Overally, I was touched by how these people where. Clearly, I don’t know them personally, but I feel that we share a common philosophy that pines for gaming to be fun, friendly, inclusive, and universal. I’m looking forward to the Australian launch.

OneTwenty “tribal” design

OneTwenty would like to have some shirts made up so that we can stand out at the MASSIVE. I put this together quickly, but it looks a bit too aggressive to me:


I don’t think it would suit a t-shirt or polo; It looks like it would be more at home embroidered down the front of an off-white cowboy shirt.

OneTwenty would like to have some shirts made up so that we can stand out at the MASSIVE. I put this together quickly, but it looks a bit too aggressive to me:


I don’t think it would suit a t-shirt or polo; It looks like it would be more at home embroidered down the front of an off-white cowboy shirt.

Update: Here’s what it might look like on a cowboy shirt:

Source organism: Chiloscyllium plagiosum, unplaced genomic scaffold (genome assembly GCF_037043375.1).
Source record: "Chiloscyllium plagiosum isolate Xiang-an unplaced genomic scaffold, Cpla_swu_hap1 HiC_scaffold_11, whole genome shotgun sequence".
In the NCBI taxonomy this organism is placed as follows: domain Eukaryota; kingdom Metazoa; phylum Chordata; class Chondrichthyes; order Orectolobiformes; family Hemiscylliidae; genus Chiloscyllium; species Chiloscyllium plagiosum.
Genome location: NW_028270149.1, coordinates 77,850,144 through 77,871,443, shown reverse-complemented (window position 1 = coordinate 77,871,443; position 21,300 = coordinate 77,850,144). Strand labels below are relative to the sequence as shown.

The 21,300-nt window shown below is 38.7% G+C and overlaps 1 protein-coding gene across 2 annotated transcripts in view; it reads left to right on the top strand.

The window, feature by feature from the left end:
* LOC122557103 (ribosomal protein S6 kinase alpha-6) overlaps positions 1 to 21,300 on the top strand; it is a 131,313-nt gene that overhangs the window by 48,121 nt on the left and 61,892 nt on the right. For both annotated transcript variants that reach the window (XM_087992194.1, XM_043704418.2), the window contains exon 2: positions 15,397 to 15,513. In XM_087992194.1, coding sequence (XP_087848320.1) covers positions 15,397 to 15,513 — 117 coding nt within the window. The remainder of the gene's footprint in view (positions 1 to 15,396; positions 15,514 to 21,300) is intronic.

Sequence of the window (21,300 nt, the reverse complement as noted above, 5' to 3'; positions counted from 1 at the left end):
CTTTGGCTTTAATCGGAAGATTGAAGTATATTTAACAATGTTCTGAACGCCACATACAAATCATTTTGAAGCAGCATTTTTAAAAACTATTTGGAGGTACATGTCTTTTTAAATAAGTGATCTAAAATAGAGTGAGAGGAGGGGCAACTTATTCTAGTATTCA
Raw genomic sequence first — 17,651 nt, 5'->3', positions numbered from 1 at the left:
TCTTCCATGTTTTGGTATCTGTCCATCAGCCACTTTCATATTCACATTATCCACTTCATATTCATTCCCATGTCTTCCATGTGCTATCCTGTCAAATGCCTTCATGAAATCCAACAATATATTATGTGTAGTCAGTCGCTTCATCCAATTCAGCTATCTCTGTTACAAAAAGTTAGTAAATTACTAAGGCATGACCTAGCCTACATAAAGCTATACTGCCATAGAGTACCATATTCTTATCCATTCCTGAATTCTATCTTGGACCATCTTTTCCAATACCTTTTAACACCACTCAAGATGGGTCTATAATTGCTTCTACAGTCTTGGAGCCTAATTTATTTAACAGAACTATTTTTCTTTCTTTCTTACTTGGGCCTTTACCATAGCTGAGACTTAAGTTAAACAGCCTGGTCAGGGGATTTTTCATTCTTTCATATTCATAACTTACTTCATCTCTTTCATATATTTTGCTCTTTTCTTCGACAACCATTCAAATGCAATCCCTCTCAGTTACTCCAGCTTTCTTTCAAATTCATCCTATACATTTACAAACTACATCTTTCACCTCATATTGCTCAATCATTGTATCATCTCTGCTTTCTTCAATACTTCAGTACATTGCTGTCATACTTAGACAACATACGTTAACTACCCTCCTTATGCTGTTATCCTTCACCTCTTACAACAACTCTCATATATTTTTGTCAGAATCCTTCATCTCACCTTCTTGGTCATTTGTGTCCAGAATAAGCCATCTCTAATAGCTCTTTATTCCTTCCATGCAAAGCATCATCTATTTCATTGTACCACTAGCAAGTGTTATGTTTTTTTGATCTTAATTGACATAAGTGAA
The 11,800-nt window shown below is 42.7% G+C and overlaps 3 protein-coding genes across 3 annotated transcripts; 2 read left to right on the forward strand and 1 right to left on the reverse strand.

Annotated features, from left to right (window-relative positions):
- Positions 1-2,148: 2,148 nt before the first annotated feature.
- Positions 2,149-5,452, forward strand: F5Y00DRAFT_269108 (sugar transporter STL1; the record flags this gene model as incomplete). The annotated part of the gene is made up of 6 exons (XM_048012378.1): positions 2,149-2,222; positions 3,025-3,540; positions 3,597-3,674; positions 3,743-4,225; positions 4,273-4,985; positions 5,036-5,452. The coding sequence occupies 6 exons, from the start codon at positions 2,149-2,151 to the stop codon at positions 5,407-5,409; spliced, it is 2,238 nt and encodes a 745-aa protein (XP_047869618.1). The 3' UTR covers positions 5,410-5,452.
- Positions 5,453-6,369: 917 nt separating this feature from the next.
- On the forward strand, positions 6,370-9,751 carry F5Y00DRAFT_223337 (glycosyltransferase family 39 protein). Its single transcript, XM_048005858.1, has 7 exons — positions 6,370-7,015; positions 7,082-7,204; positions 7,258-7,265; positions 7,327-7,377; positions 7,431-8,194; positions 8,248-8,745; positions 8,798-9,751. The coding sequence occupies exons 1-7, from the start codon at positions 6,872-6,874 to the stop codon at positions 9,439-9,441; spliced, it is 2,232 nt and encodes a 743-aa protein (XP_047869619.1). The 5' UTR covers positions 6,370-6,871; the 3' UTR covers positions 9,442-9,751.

Pui City Basement beatbox tutorials

I love instructional videos! Frequent readers might remember how happy I was when I found out about VideoJug. More recently, I posted about Ramady’s Michael Jackson dance lessons. This morning I stumbled upon YouTube user Puissance‘s series of beatbox tutorials. He covers a number of fundamental and more advanced techniques in a fairly straightforward manner.

Here is his video tutorial on bass kick and snare while humming:

I’ve also embedded his tutorial for Rahzel‘s “If Your Mother Only Knew” after the jump. I always wondered how that “the beat and the chorus at the same time” thing works.
Continue reading “Pui City Basement beatbox tutorials”

My trip to Karratha (in pictures)